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Jewish World Review
Dec. 1, 2005
/ 29 Mar-Cheshvan, 5766
The truth about torture
Victor Davis Hanson
Sen. John McCain, R-Ariz., recently proposed an amendment to a defense appropriations bill in an attempt to plug loopholes in already existing anti-torture laws. The amendment, which President Bush opposes, is a good idea for America but not necessarily for the reasons cited by most critics of the administration.
Contrary to popular belief, throughout history torture has brought results either to gain critical, sometimes lifesaving intelligence or more gratuitously to obtain embarrassing confessions from terrified captives.
The question, then, for a liberal democracy is not whether torture in certain cases is effective, but whether its value is worth the negative publicity and demoralizing effect on a consensual society that believes its cause and methods must enjoy a moral high ground far above the enemy's.
Nor can opponents of torture say that it is entirely foreign to the U.S. military experience, at least from what we know of it even in so-called good wars like World War II. There were American soldiers sometimes in furor over the loss of comrades, sometimes to obtain critical information who executed or tortured captured Japanese and German prisoners. Those who did so operated on a de facto "don't ask, don't tell" understanding, occasionally found it effective and were rarely punished by commanding officers. Even so, G.I.s never descended to the levels of depravity common in the Wehrmacht or the Soviet and Imperial Japanese armies.
There is also not much to the argument that our employment of torture will only embolden the enemy to barbarously treat Americans held captive. What a silly idea! Captured Americans have already been filmed being beheaded or shot or burned and their mutilated corpses hung up for public ridicule.
We know from both its professed creed and its conduct in the field that al-Qaida cares nothing for civilized behavior. Its barbarism is innate, not predicated on any notion of reciprocity. Beheading and torturing prisoners occurred before the sexual humiliation so amply photographed at Abu Ghraib. U.S. soldiers already grasp what surrendering to al-Qaida terrorists would mean; they've seen other Westerners appearing hooded and in jumpsuits on the Internet before losing their heads to choruses of "Allah Akhbar."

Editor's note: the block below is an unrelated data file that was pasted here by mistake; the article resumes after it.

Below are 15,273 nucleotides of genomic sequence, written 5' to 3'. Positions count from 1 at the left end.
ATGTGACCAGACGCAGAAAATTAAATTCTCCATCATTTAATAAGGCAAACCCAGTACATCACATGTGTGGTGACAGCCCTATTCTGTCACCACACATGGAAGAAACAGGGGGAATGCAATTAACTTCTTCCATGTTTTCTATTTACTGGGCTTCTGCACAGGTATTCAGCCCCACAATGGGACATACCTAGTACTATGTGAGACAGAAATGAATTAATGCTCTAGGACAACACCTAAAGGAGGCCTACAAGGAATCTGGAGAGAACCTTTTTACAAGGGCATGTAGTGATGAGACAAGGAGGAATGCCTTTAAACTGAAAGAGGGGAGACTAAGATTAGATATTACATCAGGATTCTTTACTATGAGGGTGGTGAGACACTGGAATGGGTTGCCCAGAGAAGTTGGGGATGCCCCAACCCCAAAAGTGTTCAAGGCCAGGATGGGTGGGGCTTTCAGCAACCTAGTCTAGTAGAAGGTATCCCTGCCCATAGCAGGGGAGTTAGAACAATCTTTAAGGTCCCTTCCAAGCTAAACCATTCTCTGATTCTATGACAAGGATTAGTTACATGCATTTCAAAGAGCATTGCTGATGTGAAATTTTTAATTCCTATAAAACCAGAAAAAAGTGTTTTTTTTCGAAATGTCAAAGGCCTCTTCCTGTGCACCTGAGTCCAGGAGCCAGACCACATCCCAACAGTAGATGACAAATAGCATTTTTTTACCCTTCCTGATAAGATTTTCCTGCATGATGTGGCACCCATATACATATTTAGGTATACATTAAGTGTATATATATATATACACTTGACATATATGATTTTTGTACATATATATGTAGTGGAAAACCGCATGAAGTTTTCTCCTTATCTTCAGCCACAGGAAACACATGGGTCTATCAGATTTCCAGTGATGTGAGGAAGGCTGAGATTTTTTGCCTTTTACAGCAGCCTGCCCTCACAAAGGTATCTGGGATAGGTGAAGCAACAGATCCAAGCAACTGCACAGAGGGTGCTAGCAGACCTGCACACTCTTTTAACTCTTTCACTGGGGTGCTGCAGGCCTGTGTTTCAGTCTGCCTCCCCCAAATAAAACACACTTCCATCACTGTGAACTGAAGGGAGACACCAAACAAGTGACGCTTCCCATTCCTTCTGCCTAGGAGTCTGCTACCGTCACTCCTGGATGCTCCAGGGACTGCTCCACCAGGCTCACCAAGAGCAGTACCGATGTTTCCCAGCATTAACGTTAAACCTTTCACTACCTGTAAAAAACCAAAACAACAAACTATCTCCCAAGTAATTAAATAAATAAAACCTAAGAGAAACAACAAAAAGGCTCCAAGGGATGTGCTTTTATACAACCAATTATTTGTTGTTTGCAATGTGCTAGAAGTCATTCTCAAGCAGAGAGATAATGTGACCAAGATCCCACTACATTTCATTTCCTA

Others argue that by employing torture we will only earn the censure of the liberal, especially European, world. Maybe so, but once again, Europe, the United Nations and international human-rights groups, for reasons that transcend the war in Iraq, will fault the United States no matter what it does.
Castigating our misdemeanors, while mostly ignoring the felonies of real barbarians, seems to ensure these sidelined utopians a sense of easy moral smugness. We see that in regard to Guantanamo Bay. Europeans fixate on American interrogations of captive murderous terrorists but remain silent about thousands who have been killed, tortured or forgotten in Fidel Castro's gulag a few miles away. Iran, North Korea, Serbia and Saddam's Iraq tortured and executed tens of thousands without much fear that either the United Nations or the Europeans would spend their own lives and treasure to stop such endemic barbarism.
There is also a danger that once we try to quantify precisely what constitutes torture, we could, in the ensuing utopian debate, define anything from sleep deprivation to loud noise as unacceptable. Indeed, we might achieve the unintended effect of only creating disdain for our moral pretensions from incarcerated terrorists. They would have no worries of suffering pain but plenty of new demands on their legalistic hosts, from ethnically correct meals to proper protocols in handling their Korans.
So we might as well admit that by foreswearing the use of torture, we will probably be at a disadvantage in obtaining key information and perhaps endanger American lives here at home. (And, ironically, those who now allege that we are too rough will no doubt decry "faulty intelligence" and "incompetence" should there be another terrorist attack on an American city.) Our restraint will not ensure any better treatment for our own captured soldiers. Nor will our allies or the United Nations appreciate American forbearance. The terrorists themselves will probably treat our magnanimity with disdain, as if we were weak rather than good.
But all that is precisely the risk we must take in supporting the McCain amendment because it is a public reaffirmation of our country's ideals. The United States can win this global war without employing torture. That we will not resort to what comes so naturally to Islamic terrorists also defines the nobility of our cause, reminding us that we need not and will not become anything like our enemies.
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Victor Davis Hanson is a classicist and military historian at the Hoover Institution, Stanford University. Comment by clicking here.
© 2005, TMS